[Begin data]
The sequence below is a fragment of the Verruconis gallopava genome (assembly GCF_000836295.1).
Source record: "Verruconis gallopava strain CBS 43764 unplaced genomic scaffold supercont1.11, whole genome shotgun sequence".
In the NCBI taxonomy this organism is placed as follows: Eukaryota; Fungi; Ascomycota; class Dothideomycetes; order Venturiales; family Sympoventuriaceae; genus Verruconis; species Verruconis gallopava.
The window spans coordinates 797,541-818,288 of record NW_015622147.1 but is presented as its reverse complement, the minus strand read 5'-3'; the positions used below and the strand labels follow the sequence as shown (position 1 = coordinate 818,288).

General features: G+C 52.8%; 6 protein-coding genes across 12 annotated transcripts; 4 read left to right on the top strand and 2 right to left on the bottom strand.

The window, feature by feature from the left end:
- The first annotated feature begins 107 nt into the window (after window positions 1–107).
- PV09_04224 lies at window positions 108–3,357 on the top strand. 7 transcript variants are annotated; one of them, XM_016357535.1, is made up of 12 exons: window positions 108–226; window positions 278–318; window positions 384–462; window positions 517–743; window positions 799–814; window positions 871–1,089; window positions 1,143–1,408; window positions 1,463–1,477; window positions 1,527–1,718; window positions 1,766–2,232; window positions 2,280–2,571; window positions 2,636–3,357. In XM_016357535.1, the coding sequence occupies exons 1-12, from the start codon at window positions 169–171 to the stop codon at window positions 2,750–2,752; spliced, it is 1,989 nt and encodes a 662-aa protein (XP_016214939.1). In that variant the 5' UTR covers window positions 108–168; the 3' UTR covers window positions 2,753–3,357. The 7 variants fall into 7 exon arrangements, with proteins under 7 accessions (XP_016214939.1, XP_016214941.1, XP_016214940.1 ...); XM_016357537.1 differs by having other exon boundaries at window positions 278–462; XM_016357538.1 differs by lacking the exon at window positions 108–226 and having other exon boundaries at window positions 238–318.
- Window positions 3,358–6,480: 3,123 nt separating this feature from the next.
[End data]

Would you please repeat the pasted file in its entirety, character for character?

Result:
The sequence below is a fragment of the Verruconis gallopava genome (assembly GCF_000836295.1).
Source record: "Verruconis gallopava strain CBS 43764 unplaced genomic scaffold supercont1.11, whole genome shotgun sequence".
In the NCBI taxonomy this organism is placed as follows: Eukaryota; Fungi; Ascomycota; class Dothideomycetes; order Venturiales; family Sympoventuriaceae; genus Verruconis; species Verruconis gallopava.
The window spans coordinates 797,541-818,288 of record NW_015622147.1 but is presented as its reverse complement, the minus strand read 5'-3'; the positions used below and the strand labels follow the sequence as shown (position 1 = coordinate 818,288).

General features: G+C 52.8%; 6 protein-coding genes across 12 annotated transcripts; 4 read left to right on the top strand and 2 right to left on the bottom strand.

The window, feature by feature from the left end:
- The first annotated feature begins 107 nt into the window (after window positions 1–107).
- PV09_04224 lies at window positions 108–3,357 on the top strand. 7 transcript variants are annotated; one of them, XM_016357535.1, is made up of 12 exons: window positions 108–226; window positions 278–318; window positions 384–462; window positions 517–743; window positions 799–814; window positions 871–1,089; window positions 1,143–1,408; window positions 1,463–1,477; window positions 1,527–1,718; window positions 1,766–2,232; window positions 2,280–2,571; window positions 2,636–3,357. In XM_016357535.1, the coding sequence occupies exons 1-12, from the start codon at window positions 169–171 to the stop codon at window positions 2,750–2,752; spliced, it is 1,989 nt and encodes a 662-aa protein (XP_016214939.1). In that variant the 5' UTR covers window positions 108–168; the 3' UTR covers window positions 2,753–3,357. The 7 variants fall into 7 exon arrangements, with proteins under 7 accessions (XP_016214939.1, XP_016214941.1, XP_016214940.1 ...); XM_016357537.1 differs by having other exon boundaries at window positions 278–462; XM_016357538.1 differs by lacking the exon at window positions 108–226 and having other exon boundaries at window positions 238–318.
- Window positions 3,358–6,480: 3,123 nt separating this feature from the next.